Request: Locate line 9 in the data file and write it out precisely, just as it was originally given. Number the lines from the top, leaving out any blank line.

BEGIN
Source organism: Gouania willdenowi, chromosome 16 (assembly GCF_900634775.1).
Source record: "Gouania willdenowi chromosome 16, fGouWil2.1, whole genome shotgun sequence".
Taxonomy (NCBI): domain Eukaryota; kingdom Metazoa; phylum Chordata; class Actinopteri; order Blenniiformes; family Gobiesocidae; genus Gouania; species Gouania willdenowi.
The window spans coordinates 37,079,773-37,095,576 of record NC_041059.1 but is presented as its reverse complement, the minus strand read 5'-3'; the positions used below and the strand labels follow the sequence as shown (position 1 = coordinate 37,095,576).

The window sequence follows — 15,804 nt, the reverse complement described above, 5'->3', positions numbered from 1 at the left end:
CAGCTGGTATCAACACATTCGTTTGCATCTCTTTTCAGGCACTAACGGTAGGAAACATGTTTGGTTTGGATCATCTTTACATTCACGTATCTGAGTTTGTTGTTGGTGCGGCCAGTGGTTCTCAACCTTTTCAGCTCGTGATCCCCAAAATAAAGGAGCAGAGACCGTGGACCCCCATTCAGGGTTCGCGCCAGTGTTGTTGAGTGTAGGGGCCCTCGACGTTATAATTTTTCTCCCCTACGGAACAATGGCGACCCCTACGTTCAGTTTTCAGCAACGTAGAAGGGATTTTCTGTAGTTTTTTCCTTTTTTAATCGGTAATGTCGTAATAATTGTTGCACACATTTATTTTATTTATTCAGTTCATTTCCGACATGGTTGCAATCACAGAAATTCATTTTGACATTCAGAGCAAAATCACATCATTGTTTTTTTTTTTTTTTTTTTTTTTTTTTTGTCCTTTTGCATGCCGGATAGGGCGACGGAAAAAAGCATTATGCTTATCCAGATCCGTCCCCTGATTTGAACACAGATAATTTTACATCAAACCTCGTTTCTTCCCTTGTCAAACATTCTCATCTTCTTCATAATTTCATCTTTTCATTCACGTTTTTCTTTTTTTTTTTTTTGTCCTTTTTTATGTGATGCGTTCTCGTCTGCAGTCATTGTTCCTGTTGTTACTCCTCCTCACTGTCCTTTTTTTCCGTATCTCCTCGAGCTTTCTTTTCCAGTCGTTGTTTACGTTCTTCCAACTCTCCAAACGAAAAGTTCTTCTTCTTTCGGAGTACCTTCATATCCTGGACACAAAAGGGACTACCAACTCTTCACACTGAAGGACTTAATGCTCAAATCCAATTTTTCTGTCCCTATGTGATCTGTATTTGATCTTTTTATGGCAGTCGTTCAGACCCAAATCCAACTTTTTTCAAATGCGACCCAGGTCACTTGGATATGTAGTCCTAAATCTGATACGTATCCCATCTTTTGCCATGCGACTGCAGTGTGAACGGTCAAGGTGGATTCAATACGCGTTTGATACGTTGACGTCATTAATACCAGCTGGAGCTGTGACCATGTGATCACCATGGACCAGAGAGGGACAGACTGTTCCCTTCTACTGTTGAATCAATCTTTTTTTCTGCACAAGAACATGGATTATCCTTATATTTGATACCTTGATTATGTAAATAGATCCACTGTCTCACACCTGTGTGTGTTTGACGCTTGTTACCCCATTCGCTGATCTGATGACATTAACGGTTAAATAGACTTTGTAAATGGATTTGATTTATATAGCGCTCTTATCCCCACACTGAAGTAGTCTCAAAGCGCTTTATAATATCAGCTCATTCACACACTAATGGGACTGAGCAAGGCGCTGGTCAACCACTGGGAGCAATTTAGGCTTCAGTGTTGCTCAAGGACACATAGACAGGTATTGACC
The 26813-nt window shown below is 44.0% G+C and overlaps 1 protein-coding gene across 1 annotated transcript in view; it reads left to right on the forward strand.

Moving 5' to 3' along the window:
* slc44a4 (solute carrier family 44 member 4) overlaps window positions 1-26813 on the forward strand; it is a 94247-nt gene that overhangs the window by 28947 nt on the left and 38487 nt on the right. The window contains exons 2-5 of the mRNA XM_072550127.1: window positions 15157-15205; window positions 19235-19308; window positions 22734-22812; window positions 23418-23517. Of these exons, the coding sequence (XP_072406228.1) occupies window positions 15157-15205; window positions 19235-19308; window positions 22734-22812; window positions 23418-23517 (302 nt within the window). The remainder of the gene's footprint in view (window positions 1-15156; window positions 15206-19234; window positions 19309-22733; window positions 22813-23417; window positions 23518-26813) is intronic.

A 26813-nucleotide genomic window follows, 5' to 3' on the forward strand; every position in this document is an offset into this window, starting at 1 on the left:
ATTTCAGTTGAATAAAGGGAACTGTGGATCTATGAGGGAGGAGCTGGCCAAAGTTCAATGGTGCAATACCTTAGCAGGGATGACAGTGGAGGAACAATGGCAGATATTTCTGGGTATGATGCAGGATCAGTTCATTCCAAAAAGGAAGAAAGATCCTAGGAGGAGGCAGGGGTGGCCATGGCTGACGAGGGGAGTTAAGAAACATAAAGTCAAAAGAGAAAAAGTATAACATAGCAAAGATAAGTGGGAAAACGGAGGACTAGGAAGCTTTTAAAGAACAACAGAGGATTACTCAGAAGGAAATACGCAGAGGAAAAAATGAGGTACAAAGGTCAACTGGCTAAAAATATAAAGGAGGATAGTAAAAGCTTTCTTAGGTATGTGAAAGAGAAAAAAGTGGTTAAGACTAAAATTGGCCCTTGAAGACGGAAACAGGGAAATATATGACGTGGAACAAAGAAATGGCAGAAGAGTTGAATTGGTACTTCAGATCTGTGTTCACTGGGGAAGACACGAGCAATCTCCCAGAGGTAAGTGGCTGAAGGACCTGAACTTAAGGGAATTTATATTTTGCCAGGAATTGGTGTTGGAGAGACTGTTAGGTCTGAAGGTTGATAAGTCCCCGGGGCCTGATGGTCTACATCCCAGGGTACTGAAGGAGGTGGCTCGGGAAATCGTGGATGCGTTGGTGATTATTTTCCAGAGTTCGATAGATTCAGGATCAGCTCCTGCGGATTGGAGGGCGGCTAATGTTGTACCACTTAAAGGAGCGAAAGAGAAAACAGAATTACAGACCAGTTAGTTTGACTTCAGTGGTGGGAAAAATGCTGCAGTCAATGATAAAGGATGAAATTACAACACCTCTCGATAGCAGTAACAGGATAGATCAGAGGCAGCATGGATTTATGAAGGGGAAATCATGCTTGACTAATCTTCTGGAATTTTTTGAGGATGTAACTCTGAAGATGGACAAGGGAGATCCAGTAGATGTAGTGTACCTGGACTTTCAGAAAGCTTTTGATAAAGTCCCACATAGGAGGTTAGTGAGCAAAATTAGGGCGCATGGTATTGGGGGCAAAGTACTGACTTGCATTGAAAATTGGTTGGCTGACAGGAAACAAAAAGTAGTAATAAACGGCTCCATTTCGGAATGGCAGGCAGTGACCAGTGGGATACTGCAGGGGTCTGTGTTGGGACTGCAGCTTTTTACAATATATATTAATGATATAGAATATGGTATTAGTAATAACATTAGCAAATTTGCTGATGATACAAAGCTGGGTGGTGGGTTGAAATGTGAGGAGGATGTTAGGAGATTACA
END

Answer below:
* slc44a4 (solute carrier family 44 member 4) overlaps window positions 1-26813 on the forward strand; it is a 94247-nt gene that overhangs the window by 28947 nt on the left and 38487 nt on the right. The window contains exons 2-5 of the mRNA XM_072550127.1: window positions 15157-15205; window positions 19235-19308; window positions 22734-22812; window positions 23418-23517. Of these exons, the coding sequence (XP_072406228.1) occupies window positions 15157-15205; window positions 19235-19308; window positions 22734-22812; window positions 23418-23517 (302 nt within the window). The remainder of the gene's footprint in view (window positions 1-15156; window positions 15206-19234; window positions 19309-22733; window positions 22813-23417; window positions 23518-26813) is intronic.